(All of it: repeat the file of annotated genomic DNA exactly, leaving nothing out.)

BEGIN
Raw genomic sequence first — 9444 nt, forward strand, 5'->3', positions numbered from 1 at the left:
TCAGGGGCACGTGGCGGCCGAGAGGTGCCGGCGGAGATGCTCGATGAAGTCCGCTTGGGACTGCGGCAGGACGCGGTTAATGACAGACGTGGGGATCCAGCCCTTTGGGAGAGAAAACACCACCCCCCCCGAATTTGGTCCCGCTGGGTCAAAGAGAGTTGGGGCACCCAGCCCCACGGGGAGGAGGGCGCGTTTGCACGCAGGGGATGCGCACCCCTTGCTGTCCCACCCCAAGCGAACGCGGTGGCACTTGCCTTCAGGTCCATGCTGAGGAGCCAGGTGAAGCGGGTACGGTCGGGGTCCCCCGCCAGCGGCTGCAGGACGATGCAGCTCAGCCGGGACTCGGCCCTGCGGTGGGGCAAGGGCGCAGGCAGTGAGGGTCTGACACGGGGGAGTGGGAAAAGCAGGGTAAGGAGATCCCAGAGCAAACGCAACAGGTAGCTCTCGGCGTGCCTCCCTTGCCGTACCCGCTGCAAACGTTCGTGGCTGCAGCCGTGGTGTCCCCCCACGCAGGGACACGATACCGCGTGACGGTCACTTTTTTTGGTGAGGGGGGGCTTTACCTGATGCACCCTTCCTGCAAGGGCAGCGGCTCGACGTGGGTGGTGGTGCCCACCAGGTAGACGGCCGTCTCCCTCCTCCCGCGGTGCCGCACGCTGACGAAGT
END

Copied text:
Raw genomic sequence first — 9444 nt, forward strand, 5'->3', positions numbered from 1 at the left:
TCAGGGGCACGTGGCGGCCGAGAGGTGCCGGCGGAGATGCTCGATGAAGTCCGCTTGGGACTGCGGCAGGACGCGGTTAATGACAGACGTGGGGATCCAGCCCTTTGGGAGAGAAAACACCACCCCCCCCGAATTTGGTCCCGCTGGGTCAAAGAGAGTTGGGGCACCCAGCCCCACGGGGAGGAGGGCGCGTTTGCACGCAGGGGATGCGCACCCCTTGCTGTCCCACCCCAAGCGAACGCGGTGGCACTTGCCTTCAGGTCCATGCTGAGGAGCCAGGTGAAGCGGGTACGGTCGGGGTCCCCCGCCAGCGGCTGCAGGACGATGCAGCTCAGCCGGGACTCGGCCCTGCGGTGGGGCAAGGGCGCAGGCAGTGAGGGTCTGACACGGGGGAGTGGGAAAAGCAGGGTAAGGAGATCCCAGAGCAAACGCAACAGGTAGCTCTCGGCGTGCCTCCCTTGCCGTACCCGCTGCAAACGTTCGTGGCTGCAGCCGTGGTGTCCCCCCACGCAGGGACACGATACCGCGTGACGGTCACTTTTTTTGGTGAGGGGGGGCTTTACCTGATGCACCCTTCCTGCAAGGGCAGCGGCTCGACGTGGGTGGTGGTGCCCACCAGGTAGACGGCCGTCTCCCTCCTCCCGCGGTGCCGCACGCTGACGAAGT